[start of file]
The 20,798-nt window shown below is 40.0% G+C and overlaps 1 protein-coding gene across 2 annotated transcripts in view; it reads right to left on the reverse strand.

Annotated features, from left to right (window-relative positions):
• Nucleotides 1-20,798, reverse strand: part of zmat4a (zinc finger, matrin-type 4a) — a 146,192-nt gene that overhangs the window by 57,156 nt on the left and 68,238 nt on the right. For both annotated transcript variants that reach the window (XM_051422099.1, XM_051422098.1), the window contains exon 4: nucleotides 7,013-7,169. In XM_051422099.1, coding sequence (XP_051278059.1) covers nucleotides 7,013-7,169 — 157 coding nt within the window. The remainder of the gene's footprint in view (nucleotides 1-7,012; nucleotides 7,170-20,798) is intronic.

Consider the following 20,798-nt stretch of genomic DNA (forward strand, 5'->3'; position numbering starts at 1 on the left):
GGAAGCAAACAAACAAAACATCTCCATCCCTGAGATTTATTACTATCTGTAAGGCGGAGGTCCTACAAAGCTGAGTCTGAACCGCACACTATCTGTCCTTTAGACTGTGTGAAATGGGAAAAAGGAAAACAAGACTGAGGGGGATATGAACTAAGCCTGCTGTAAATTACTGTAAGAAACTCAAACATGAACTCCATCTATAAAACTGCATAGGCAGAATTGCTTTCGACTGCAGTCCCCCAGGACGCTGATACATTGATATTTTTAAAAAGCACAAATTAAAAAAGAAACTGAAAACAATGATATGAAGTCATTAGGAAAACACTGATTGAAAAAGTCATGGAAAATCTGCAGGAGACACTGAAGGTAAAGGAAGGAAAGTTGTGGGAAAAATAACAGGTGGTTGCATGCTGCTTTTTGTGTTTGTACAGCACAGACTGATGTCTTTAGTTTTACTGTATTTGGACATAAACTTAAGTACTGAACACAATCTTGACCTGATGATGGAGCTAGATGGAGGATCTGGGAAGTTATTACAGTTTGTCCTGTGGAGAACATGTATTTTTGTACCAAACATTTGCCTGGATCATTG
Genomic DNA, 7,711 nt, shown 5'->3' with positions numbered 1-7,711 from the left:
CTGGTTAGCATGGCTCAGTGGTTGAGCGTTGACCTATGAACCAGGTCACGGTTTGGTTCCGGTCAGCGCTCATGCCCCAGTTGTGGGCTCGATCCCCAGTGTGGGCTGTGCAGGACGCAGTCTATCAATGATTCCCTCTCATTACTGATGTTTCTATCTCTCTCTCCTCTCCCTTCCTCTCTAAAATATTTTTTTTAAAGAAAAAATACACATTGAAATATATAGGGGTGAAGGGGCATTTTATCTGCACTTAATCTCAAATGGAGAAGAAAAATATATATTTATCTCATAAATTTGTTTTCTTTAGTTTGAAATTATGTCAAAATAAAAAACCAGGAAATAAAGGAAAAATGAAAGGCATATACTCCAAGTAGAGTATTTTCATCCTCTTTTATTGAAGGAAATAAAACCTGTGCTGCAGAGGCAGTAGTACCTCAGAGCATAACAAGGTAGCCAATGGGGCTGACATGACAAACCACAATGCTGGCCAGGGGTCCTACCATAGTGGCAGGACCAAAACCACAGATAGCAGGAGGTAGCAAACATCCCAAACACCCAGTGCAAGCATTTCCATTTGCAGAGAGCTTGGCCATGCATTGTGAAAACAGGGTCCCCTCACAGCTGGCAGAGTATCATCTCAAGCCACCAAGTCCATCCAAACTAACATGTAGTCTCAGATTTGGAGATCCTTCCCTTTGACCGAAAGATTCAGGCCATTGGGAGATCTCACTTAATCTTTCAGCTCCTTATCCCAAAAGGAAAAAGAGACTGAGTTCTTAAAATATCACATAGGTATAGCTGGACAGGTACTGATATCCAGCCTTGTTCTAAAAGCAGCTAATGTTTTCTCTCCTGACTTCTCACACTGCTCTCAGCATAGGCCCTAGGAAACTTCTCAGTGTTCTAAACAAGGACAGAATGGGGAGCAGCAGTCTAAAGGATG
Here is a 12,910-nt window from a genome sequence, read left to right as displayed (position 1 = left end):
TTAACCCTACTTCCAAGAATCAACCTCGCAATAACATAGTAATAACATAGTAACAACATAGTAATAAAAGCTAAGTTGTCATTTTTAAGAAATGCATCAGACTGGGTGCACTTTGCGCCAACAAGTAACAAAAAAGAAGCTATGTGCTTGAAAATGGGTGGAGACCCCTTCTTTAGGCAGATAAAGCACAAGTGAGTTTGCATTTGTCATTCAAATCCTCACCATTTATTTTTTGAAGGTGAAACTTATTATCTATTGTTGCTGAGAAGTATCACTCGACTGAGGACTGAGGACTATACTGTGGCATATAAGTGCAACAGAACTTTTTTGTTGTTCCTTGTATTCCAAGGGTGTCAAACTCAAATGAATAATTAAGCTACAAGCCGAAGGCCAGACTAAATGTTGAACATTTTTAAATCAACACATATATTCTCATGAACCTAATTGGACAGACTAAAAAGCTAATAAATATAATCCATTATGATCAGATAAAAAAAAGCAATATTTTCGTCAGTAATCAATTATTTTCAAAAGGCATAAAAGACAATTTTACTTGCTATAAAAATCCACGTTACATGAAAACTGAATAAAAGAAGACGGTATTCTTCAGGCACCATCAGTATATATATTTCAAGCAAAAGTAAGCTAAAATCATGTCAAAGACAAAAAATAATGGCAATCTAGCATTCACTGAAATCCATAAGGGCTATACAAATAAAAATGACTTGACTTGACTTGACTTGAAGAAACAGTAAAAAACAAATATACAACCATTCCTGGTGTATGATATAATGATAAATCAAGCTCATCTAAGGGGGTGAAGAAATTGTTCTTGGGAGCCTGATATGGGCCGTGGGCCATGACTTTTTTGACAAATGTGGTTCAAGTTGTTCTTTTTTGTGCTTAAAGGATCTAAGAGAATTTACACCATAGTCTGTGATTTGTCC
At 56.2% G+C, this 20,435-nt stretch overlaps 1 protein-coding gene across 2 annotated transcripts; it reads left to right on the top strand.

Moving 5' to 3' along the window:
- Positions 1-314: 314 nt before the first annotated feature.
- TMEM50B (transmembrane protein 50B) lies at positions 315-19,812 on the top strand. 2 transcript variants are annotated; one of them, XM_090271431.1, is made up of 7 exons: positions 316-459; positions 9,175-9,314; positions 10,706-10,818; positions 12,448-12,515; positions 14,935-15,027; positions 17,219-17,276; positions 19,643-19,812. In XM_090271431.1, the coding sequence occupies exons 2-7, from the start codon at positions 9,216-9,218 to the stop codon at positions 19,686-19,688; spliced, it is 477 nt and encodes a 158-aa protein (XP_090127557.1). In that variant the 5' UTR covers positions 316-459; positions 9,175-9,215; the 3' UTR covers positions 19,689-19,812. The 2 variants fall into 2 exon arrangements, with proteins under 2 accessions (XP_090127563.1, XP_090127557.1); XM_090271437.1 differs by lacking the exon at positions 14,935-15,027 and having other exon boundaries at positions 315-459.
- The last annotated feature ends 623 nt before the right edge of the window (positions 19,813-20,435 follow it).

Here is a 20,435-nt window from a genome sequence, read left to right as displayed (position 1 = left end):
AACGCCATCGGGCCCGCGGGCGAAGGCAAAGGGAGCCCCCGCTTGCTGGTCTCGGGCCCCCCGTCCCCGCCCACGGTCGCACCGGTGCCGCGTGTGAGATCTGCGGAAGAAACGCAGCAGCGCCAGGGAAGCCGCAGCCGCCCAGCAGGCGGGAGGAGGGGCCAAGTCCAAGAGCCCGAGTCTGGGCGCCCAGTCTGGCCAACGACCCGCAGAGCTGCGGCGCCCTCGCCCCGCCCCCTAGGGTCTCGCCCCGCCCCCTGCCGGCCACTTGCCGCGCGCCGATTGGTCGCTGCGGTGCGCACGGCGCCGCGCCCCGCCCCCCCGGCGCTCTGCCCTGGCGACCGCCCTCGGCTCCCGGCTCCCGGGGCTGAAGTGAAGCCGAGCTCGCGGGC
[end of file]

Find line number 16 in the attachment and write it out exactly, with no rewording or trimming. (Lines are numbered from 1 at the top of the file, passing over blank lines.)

AACGCCATCGGGCCCGCGGGCGAAGGCAAAGGGAGCCCCCGCTTGCTGGTCTCGGGCCCCCCGTCCCCGCCCACGGTCGCACCGGTGCCGCGTGTGAGATCTGCGGAAGAAACGCAGCAGCGCCAGGGAAGCCGCAGCCGCCCAGCAGGCGGGAGGAGGGGCCAAGTCCAAGAGCCCGAGTCTGGGCGCCCAGTCTGGCCAACGACCCGCAGAGCTGCGGCGCCCTCGCCCCGCCCCCTAGGGTCTCGCCCCGCCCCCTGCCGGCCACTTGCCGCGCGCCGATTGGTCGCTGCGGTGCGCACGGCGCCGCGCCCCGCCCCCCCGGCGCTCTGCCCTGGCGACCGCCCTCGGCTCCCGGCTCCCGGGGCTGAAGTGAAGCCGAGCTCGCGGGC